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So, what if you could take a pill and gain wisdom?

Researchers at the UC San Diego School of Medicine think it might be possible someday. And they have outlined why in a paper published this month in the Archives of General Psychiatry.

The study, done by professors of psychiatry Dilip V. Jeste and Thomas W. Weeks, applies medical science to a subject that has long been the bailiwick of philosophers and religious scholars. The study consisted of an examination of a series of neuroimaging studies. Neuroimaging measures how blood flow in the brain changes based on what people are thinking about.

The researchers found, for example, that when a person considers doing something altruistic, the medial pre-frontal cortex is activated. However, when a person is contemplating another move that requires wisdom, dealing with a conflict, for example, a separate part of the brain is activated.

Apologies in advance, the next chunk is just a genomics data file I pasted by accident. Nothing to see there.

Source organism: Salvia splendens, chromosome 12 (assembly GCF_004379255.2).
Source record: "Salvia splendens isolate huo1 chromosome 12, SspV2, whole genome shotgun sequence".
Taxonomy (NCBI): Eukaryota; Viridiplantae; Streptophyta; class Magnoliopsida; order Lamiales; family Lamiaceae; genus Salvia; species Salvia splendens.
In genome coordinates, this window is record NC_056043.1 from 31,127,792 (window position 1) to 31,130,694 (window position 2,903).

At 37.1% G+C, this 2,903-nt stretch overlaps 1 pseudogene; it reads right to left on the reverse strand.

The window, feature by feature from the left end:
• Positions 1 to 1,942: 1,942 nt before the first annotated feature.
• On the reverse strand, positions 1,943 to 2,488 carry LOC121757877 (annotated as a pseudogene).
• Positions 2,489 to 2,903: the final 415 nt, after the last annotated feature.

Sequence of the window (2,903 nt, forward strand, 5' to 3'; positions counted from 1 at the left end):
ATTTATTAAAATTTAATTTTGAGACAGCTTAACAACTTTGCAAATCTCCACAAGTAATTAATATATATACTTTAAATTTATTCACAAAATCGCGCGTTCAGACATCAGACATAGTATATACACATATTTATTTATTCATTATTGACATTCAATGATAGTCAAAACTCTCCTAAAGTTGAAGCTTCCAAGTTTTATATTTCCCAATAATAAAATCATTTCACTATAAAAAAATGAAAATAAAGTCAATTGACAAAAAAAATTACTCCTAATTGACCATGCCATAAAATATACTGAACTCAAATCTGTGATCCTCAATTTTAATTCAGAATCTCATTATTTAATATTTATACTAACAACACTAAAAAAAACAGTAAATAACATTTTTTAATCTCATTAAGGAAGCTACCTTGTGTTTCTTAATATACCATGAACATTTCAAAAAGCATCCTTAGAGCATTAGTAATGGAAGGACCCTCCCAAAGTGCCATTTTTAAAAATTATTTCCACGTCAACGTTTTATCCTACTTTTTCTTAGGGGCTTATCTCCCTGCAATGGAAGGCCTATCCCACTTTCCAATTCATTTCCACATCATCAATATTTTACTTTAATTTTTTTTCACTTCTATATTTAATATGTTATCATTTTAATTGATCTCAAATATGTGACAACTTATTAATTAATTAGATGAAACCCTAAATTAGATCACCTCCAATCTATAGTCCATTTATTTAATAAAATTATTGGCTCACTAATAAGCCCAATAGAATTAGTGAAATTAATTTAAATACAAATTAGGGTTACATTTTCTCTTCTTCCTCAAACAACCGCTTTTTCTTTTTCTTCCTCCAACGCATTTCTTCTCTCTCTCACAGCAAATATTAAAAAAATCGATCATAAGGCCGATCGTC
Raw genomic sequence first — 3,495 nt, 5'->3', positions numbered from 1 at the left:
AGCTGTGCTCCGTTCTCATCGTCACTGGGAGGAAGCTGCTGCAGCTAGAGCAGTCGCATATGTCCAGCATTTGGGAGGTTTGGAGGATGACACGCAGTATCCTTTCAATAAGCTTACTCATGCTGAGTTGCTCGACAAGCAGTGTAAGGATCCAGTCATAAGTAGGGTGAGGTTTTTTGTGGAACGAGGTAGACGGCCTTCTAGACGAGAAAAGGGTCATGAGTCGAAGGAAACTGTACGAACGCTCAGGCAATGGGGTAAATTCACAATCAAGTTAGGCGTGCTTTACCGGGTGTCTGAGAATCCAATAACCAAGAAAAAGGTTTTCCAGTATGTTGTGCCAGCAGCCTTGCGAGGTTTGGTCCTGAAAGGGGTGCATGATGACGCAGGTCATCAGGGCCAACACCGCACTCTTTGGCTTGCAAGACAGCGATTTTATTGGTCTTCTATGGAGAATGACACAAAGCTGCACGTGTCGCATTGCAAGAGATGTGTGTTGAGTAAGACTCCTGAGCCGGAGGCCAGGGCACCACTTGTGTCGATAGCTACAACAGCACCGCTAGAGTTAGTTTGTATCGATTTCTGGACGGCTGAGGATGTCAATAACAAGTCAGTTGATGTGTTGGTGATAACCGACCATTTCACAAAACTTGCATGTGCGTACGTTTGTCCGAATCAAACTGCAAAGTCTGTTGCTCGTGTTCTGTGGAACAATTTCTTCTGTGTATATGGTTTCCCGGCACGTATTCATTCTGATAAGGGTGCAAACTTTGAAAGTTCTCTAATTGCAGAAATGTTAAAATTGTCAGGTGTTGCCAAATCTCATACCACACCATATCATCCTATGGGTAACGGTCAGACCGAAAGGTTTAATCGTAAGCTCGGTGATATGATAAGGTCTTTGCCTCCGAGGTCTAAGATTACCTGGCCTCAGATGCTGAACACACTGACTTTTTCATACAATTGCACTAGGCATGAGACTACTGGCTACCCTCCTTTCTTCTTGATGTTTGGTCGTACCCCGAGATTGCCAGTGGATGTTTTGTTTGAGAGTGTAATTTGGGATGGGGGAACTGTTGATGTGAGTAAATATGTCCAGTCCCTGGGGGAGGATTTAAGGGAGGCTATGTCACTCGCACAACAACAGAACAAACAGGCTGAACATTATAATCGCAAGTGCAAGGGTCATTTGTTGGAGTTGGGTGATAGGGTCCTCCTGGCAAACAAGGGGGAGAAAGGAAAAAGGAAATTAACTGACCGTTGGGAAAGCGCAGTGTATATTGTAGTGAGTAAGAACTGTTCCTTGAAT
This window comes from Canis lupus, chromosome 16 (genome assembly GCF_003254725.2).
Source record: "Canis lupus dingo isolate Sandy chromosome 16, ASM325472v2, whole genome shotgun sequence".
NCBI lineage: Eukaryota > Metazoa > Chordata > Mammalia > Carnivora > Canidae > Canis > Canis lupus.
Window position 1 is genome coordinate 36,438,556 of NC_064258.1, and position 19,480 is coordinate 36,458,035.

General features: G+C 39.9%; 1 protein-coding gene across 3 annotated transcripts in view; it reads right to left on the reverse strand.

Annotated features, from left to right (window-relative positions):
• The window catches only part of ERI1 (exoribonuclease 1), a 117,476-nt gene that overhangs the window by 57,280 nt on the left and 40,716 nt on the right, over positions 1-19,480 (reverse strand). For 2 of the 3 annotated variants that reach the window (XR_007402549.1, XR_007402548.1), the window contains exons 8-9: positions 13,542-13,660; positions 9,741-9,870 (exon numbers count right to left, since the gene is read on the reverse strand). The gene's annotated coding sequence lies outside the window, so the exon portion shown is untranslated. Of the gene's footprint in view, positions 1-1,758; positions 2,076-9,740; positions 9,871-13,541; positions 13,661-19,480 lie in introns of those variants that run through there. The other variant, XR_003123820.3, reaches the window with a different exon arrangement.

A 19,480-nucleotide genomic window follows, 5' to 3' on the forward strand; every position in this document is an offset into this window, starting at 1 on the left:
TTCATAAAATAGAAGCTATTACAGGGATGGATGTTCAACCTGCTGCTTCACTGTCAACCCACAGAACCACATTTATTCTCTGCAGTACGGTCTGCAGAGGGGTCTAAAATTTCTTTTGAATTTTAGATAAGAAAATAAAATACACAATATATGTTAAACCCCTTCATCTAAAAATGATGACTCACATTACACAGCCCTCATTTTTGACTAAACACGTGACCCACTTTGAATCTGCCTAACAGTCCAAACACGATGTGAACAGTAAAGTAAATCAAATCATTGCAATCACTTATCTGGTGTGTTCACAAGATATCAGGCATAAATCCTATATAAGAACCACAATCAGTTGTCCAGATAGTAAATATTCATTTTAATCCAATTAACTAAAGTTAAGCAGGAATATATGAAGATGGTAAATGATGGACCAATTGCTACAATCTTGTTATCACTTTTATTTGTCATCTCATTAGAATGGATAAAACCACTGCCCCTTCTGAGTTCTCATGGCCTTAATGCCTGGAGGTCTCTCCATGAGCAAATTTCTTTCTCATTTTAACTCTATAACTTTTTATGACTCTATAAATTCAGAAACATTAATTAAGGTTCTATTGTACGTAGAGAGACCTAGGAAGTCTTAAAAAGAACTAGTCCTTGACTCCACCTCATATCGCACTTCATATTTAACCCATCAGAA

“Defining wisdom is rather subjective, though there are many similarities in definition across time and cultures,” Jeste said a professor of psychiatry and neuroscience at UCSD, said in a news release. “However, our research suggests that there may be a basis in neurobiology.”

With this understanding, researchers may be able to develop drug therapies that help restore basic traits associated with wisdom in people who have had traumatic brain injuries, Jeste said. He stressed, however, that the research is in its very early stages.

DAVID WASHBURN

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